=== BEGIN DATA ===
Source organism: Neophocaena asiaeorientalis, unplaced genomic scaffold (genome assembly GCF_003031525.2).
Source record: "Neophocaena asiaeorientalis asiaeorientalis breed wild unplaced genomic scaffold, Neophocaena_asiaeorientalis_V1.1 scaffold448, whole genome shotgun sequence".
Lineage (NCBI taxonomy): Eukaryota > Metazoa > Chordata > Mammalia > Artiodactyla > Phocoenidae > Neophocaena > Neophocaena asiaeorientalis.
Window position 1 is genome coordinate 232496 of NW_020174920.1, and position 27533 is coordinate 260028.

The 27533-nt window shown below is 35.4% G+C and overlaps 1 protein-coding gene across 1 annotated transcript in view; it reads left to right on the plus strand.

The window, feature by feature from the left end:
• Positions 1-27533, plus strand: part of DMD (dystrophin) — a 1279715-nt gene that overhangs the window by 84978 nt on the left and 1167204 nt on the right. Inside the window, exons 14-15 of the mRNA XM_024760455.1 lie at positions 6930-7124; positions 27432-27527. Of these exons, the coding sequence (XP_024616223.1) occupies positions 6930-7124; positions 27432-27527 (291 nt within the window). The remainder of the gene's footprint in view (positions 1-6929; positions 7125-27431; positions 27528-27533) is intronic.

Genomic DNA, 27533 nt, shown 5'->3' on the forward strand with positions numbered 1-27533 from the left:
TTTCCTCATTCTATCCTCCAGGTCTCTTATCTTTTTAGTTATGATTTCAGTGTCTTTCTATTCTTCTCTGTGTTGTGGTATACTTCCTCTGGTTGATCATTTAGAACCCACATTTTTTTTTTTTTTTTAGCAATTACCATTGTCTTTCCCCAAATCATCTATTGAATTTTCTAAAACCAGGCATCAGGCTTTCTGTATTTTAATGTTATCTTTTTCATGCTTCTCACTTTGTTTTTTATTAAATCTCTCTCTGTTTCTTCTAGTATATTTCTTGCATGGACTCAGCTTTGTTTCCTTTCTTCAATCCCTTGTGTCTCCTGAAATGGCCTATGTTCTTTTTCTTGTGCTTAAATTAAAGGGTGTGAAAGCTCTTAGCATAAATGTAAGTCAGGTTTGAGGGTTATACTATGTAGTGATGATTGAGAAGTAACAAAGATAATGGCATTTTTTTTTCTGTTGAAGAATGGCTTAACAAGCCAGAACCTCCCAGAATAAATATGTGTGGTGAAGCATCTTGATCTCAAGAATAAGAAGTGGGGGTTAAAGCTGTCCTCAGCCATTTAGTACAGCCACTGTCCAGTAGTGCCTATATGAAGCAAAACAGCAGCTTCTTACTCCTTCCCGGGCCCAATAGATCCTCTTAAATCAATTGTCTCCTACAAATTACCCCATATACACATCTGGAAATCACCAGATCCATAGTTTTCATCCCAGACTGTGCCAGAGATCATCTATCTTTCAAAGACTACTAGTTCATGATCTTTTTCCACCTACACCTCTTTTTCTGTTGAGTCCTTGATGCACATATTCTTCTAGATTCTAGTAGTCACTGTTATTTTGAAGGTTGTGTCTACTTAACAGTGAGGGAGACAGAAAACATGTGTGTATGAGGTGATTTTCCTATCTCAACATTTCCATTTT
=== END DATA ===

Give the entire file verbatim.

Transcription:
Source organism: Neophocaena asiaeorientalis, unplaced genomic scaffold (genome assembly GCF_003031525.2).
Source record: "Neophocaena asiaeorientalis asiaeorientalis breed wild unplaced genomic scaffold, Neophocaena_asiaeorientalis_V1.1 scaffold448, whole genome shotgun sequence".
Lineage (NCBI taxonomy): Eukaryota > Metazoa > Chordata > Mammalia > Artiodactyla > Phocoenidae > Neophocaena > Neophocaena asiaeorientalis.
Window position 1 is genome coordinate 232496 of NW_020174920.1, and position 27533 is coordinate 260028.

The 27533-nt window shown below is 35.4% G+C and overlaps 1 protein-coding gene across 1 annotated transcript in view; it reads left to right on the plus strand.

The window, feature by feature from the left end:
• Positions 1-27533, plus strand: part of DMD (dystrophin) — a 1279715-nt gene that overhangs the window by 84978 nt on the left and 1167204 nt on the right. Inside the window, exons 14-15 of the mRNA XM_024760455.1 lie at positions 6930-7124; positions 27432-27527. Of these exons, the coding sequence (XP_024616223.1) occupies positions 6930-7124; positions 27432-27527 (291 nt within the window). The remainder of the gene's footprint in view (positions 1-6929; positions 7125-27431; positions 27528-27533) is intronic.

Genomic DNA, 27533 nt, shown 5'->3' on the forward strand with positions numbered 1-27533 from the left:
TTTCCTCATTCTATCCTCCAGGTCTCTTATCTTTTTAGTTATGATTTCAGTGTCTTTCTATTCTTCTCTGTGTTGTGGTATACTTCCTCTGGTTGATCATTTAGAACCCACATTTTTTTTTTTTTTTTAGCAATTACCATTGTCTTTCCCCAAATCATCTATTGAATTTTCTAAAACCAGGCATCAGGCTTTCTGTATTTTAATGTTATCTTTTTCATGCTTCTCACTTTGTTTTTTATTAAATCTCTCTCTGTTTCTTCTAGTATATTTCTTGCATGGACTCAGCTTTGTTTCCTTTCTTCAATCCCTTGTGTCTCCTGAAATGGCCTATGTTCTTTTTCTTGTGCTTAAATTAAAGGGTGTGAAAGCTCTTAGCATAAATGTAAGTCAGGTTTGAGGGTTATACTATGTAGTGATGATTGAGAAGTAACAAAGATAATGGCATTTTTTTTTCTGTTGAAGAATGGCTTAACAAGCCAGAACCTCCCAGAATAAATATGTGTGGTGAAGCATCTTGATCTCAAGAATAAGAAGTGGGGGTTAAAGCTGTCCTCAGCCATTTAGTACAGCCACTGTCCAGTAGTGCCTATATGAAGCAAAACAGCAGCTTCTTACTCCTTCCCGGGCCCAATAGATCCTCTTAAATCAATTGTCTCCTACAAATTACCCCATATACACATCTGGAAATCACCAGATCCATAGTTTTCATCCCAGACTGTGCCAGAGATCATCTATCTTTCAAAGACTACTAGTTCATGATCTTTTTCCACCTACACCTCTTTTTCTGTTGAGTCCTTGATGCACATATTCTTCTAGATTCTAGTAGTCACTGTTATTTTGAAGGTTGTGTCTACTTAACAGTGAGGGAGACAGAAAACATGTGTGTATGAGGTGATTTTCCTATCTCAACATTTCCATTTT